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Article
April 1992

Cutaneous Ulcerations Secondary to Interferon Alfa Therapy of Kaposi's Sarcoma

Author Affiliations

Departments of Dermatology and Pediatrics; Departments of Dermatology and Microbiology New York University Medical Center 550 First Ave New York. NY 10016

Arch Dermatol. 1992;128(4):566. doi:10.1001/archderm.1992.01680140150028
Abstract

To the Editor.—  Human leukocyte interferon alfa has been used successfully as a systemic therapy for Kaposi's sarcoma in persons with the acquired immunodeficiency syndrome. We report an unusual complication of such therapy, the development of ulcerations at sites of repeated injections of interferon alfa-2b.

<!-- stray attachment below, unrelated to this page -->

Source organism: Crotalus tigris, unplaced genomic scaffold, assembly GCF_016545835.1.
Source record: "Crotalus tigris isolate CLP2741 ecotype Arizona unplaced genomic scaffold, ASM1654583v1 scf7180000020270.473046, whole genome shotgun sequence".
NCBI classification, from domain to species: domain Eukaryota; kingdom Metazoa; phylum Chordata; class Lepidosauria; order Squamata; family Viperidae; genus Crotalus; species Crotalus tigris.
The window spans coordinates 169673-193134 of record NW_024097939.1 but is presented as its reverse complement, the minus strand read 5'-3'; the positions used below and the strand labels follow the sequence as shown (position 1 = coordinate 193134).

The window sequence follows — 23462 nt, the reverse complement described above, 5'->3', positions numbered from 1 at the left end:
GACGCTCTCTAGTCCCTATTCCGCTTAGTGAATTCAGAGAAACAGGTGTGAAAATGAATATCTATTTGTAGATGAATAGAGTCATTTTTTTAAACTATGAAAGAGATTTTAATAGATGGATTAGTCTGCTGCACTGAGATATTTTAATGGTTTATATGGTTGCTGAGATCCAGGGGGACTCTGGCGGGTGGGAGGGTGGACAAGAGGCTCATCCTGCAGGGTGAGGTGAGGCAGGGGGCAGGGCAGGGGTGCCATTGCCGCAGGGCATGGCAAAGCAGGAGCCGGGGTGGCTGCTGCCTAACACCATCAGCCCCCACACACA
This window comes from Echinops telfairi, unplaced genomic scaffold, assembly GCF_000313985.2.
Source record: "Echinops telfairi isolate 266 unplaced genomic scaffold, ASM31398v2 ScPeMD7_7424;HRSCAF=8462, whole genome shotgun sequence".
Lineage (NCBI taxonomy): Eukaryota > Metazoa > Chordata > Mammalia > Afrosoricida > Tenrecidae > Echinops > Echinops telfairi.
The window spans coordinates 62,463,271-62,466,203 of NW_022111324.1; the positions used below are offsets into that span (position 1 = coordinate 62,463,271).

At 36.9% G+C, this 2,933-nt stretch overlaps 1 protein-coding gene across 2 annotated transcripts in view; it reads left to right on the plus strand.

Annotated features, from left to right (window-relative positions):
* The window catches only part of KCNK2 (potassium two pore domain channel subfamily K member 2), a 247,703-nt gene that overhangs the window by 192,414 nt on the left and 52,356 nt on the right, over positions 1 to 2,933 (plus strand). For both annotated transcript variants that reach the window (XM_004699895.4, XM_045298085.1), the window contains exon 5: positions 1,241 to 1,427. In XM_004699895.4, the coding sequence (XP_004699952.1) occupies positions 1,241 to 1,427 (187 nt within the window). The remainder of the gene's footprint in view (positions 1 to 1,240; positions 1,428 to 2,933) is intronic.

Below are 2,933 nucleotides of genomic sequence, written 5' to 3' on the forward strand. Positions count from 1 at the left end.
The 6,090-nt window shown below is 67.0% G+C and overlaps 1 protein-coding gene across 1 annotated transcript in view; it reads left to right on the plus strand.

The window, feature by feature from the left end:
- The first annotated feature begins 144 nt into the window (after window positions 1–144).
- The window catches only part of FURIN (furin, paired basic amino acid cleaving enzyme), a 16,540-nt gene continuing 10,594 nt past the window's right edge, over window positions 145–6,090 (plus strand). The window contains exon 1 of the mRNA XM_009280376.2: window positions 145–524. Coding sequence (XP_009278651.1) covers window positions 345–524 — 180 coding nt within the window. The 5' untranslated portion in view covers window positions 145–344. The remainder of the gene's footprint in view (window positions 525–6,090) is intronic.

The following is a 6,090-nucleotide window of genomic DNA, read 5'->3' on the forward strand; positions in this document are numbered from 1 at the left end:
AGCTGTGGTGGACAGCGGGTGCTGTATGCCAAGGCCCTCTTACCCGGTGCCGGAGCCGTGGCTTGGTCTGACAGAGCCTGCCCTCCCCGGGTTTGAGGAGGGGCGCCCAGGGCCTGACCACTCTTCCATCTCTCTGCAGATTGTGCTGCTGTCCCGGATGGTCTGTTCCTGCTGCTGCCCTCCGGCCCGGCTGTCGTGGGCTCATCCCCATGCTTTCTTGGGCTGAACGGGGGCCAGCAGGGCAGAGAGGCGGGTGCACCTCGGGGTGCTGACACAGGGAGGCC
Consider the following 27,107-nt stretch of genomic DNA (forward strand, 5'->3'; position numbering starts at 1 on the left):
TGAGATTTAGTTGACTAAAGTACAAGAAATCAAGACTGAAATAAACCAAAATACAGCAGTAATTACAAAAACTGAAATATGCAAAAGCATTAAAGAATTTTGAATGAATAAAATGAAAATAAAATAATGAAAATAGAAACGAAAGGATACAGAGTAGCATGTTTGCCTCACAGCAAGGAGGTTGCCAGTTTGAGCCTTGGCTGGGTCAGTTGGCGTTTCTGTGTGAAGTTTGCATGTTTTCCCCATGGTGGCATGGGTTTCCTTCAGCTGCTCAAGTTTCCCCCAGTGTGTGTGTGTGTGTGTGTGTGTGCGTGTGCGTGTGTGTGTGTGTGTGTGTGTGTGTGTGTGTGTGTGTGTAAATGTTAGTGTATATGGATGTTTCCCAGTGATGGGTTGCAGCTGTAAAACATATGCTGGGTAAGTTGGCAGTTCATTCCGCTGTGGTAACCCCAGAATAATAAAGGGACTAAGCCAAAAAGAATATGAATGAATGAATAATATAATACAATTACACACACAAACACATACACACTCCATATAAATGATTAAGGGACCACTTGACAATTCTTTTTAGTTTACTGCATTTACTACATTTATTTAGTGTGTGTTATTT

Report of a Case.—  A 29-year-old homosexual white man was referred in November 1990 for evaluation of bilateral ulcerations of the anterior aspects of his thighs. Three years previously, he had been found to be seropositive for antibodies to human immunodeficiency virus type 1. The diagnosis of acquired immunodeficiency syndrome was made in July 1989, when colonoscopic evaluation of blood in his stools revealed the presence of Kaposi's sarcoma. At that time, therapy with subcutaneously injected interferon alfa-2b was initiated (7.5 × 10'' U/d). In March 19.90, cutaneous lesions of Kaposi's sarcoma were first noted, which were treated with orthovoltage radiation with good response. The patient continued to receive subcutaneous interferon alfa while receiving local radiation to his skin lesions.

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